I used to have a pressure cooker. It was big clunky thing that with an old fashioned gauge and weighed a ton. When I sold it at a garage sale to a Hutterite woman, I thought, good riddance. I do know how to use a pressure cooker. I did pressure canning years before in the days when I had a huge garden and very little money. Pressure cookers have improved a lot since those days. One nice thing it this pressure cooker is not a heavy cooker. It’s startling lightweight aluminium. I also found another nice little addition to the canning hobby during my shopping. I have a nice twelve quart stackable holding case. This will give me the stability and protection for the jars that I need so that they travel well. Overall weight is tolerable.

While shopping I found some 30% off chicken breasts on the bone in a large package. I stripped the meat off and put it in smaller portions of meat for stir fry and future dinners. All the bones and scraps I collected in one container for soup. I also searched the supper market for good quality fresh veggies in season and low priced. I walked away with green peppers, celery, spinach, carrots, and then there were a bunch of green onions from what is left of my pot garden. This morning I chopped veggies, and chopped and chopped and chopped again. One bowl of chopped veggies went back into the fridge for stir fry supper. The rest I used to make enough chicken soup with tons of fresh veggies to fill my small crock pot and a single one quart test jar. The pressure cooking is currently hissing and spitting its way through the seventy minute high pressure cycle for killing botulism. One part of chicken soup will be for eating tomorrow when the temperature is supposed to be cold. The other will be frozen for future use. And I will have one sealed quart chicken soup that will require only reheating and will keep for about one year.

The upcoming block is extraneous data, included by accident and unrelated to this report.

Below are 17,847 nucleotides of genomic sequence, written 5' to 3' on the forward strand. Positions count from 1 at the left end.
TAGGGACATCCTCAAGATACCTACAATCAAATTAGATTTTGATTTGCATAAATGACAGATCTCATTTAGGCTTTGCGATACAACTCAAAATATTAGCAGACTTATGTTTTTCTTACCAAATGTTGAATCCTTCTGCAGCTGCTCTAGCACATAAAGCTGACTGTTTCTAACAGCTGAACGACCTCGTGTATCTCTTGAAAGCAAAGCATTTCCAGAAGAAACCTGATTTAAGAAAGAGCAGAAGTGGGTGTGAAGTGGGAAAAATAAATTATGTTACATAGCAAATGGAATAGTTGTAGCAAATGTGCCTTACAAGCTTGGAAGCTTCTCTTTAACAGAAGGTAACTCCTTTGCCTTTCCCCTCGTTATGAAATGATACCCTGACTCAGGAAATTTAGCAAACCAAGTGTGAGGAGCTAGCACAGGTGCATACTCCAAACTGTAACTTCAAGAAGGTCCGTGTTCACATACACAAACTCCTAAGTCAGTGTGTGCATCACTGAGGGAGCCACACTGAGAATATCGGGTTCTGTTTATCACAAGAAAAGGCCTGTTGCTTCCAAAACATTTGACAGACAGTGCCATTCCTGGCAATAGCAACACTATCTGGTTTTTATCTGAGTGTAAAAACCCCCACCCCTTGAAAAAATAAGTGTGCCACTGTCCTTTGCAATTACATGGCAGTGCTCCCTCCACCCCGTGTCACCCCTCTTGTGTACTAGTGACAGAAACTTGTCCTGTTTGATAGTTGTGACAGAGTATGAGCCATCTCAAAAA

The plan is I will keep making soups and stews and each time add more quart jars until I have twelve jars in my container. I will then have good food, in a convenient form, made the way I like it, in storage just in case we hit a hurricane or blizzard and we’re stuck unable to get out. And as long as I keep rotating the jars and keep making more fresh jars as I do, I will also have convenient ready meals for those days I can’t face cooking. And if “life as we know it” does come to end I will have a 12 homemade meals worth eating before the end.

Raising Boys, Lessons I was reminded about this weekend.


Grandma how water can we get into the big balloon? Not much more than this I am afraid.

Raising boys is glorious fun. My husband and I raised five of them over the years. We have had many years of quiet since the good old days. This weekend three of my grandsons, ages 9,8 and 6 came to stay while their parents took a much deserved break from parenting for the long weekend. Raising boys is not unlike riding a bike. When you get back on after being off for a while, you’re a bit wobbly but it comes back fast, These are reminder lessons I have had this weekend.